Proboscis of a blowfly.
Honorable Mention: Proboscis of a blowfly.Michael Gibson—Olympus Bioscapes
Proboscis of a blowfly.
Adult mouse cerebral cortex.
Black beetle.
Tracheae of a silkworm
Axons in a mouse brainstem.
Anemone flower.
Chick embryonic kidney.
Tip of the proboscis of a Viceroy butterfly.
Cell division, movements and cytoplasmic streaming of the desmid
Placental vasculature of a transgenic mouse embryo.
Paramecium, showing contactile vacuole and ciliary motion.
Head and legs of a caddisfly larva.
Mouse tail whole mounts stained for the K15 (green) hair follicle stem cell marker as well as Ki67 (red), which proliferating cells.
Phantom midge larva (Chaoborus).
Gonocerus acuteangulatus, two hours old.
Mouse embryonic fibroblasts showing the actin filaments (red) and DNA (blue).
Stained transverse section of a lily flower bud.
A composite image showing a collection of single-cell fresh water algae, desmids.
A lateral view of a black mastiff bat embryo (Molossus rufus).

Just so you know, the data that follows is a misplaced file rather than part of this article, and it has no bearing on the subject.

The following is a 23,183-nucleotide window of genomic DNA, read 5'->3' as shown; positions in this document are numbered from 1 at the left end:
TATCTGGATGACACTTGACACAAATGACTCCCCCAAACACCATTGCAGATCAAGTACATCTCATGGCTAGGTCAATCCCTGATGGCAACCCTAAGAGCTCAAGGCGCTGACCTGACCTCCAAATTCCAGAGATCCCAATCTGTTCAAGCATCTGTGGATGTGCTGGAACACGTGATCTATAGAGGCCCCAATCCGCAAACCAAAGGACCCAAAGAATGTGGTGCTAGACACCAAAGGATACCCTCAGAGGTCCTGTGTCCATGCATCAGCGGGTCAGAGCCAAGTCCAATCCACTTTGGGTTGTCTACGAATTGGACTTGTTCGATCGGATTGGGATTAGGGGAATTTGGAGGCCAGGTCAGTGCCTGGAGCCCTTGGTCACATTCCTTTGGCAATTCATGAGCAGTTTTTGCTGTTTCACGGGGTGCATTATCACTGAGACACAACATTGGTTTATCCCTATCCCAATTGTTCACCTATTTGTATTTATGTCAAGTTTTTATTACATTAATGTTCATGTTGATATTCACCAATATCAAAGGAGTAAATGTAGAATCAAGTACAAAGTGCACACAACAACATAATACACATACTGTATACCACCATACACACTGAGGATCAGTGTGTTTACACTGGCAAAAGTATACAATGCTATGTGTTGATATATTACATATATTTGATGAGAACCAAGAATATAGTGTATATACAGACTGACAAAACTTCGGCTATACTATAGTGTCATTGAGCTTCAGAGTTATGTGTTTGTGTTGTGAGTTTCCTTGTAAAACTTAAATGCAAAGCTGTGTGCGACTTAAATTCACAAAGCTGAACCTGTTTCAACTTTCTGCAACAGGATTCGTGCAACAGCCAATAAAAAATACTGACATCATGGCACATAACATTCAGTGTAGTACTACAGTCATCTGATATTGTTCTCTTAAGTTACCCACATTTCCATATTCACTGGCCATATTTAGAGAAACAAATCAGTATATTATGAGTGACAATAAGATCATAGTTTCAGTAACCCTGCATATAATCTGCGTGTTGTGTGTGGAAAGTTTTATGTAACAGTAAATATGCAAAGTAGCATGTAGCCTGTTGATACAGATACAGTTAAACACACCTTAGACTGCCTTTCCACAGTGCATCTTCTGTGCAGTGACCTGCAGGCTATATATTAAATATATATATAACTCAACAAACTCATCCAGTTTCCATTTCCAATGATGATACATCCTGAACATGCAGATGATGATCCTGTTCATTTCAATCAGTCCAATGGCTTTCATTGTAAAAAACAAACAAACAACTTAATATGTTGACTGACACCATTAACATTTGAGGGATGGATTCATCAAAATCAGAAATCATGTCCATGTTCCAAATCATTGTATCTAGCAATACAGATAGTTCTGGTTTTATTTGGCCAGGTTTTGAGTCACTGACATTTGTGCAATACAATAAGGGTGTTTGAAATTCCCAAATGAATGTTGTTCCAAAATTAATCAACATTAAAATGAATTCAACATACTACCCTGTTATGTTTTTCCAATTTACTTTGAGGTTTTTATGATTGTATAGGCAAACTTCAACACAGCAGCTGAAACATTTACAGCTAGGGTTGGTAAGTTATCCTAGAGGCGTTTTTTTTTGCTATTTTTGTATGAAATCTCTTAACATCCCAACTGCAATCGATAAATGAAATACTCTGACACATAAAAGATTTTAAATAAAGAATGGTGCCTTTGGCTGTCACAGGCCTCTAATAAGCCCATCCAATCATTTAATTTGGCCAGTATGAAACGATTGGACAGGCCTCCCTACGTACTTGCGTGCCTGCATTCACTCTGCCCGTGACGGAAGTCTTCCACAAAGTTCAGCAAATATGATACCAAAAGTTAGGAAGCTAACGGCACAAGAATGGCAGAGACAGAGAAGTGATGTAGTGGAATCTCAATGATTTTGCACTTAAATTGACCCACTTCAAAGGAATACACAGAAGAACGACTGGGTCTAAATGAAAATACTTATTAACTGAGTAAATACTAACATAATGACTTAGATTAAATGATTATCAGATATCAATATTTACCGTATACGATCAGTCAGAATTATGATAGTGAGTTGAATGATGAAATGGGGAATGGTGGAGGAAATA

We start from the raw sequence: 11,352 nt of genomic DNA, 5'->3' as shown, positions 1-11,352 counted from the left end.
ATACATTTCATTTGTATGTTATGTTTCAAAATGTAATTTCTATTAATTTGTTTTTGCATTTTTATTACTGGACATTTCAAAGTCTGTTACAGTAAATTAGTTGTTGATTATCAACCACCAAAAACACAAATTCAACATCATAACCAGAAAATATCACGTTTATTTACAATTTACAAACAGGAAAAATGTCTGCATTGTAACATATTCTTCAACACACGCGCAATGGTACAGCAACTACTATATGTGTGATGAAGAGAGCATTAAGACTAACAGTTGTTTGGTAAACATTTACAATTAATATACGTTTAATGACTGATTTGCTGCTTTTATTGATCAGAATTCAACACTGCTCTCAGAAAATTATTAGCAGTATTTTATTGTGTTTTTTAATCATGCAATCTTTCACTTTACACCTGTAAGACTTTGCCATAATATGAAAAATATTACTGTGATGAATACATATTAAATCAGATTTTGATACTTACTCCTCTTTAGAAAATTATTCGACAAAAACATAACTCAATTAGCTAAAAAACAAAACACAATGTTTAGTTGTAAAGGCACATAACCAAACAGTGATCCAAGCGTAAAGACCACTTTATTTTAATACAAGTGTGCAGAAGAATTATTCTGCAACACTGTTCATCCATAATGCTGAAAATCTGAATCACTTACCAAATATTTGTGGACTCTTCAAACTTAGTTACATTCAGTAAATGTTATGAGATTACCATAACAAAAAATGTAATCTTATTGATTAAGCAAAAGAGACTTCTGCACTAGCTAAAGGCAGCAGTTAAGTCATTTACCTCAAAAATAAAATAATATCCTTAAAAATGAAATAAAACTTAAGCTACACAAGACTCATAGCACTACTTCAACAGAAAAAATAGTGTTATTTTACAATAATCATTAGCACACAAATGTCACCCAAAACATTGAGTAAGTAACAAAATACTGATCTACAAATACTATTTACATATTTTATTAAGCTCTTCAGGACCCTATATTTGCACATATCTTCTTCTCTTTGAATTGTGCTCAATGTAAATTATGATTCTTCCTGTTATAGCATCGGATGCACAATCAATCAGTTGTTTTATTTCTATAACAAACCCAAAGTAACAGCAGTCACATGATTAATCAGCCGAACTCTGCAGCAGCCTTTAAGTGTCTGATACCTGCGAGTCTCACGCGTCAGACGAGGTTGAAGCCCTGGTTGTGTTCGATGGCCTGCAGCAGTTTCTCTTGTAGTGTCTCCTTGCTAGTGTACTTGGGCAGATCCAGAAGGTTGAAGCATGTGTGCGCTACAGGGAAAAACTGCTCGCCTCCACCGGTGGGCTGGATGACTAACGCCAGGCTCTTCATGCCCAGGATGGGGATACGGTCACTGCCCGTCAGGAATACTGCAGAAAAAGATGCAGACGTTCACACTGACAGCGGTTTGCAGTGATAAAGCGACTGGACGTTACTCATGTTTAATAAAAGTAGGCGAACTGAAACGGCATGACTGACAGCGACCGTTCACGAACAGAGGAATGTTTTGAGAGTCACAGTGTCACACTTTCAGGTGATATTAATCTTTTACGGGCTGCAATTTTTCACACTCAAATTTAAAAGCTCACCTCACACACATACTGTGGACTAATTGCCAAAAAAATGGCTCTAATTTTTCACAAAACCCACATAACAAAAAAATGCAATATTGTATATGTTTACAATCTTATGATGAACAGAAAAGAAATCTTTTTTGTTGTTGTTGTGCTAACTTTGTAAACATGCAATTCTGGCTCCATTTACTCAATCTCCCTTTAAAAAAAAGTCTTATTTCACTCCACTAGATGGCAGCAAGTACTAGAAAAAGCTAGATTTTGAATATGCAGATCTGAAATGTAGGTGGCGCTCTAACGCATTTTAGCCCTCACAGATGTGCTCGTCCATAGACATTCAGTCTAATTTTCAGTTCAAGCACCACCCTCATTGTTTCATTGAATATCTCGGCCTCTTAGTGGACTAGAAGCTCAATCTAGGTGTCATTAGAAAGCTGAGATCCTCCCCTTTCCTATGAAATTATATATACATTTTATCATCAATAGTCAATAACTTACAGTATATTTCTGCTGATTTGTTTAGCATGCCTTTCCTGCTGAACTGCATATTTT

Open trap of aquatic carnivorous plant, humped bladderwort (Utricularia gibba).
Honorable Mention: Proboscis of a blowfly.
Michael Gibson—Olympus Bioscapes
1 of 20

Tiny Beauties: Life's Smallest Wonders As Seen Through a Microscope

Dec 16, 2013

The universe's wonders are all around us -- you just have to look close enough.

Every year, the Olympus BioScapes Digital Imaging Competition asks microscope-wielding photographers the world over to send their most magnificent imagery of the magnified world. The result? Beautiful colors, unusual textures and unique patterns visible only under scientific instruments.

This year, more than 2,100 still images and movies were submitted from artists in 71 different countries—the largest field of competing countries in the contest's 10-year history. The images collected in the above gallery represent the 10 winners, plus 10 more honorable mentions.

TIME may receive compensation for some links to products and services on this website. Offers may be subject to change without notice.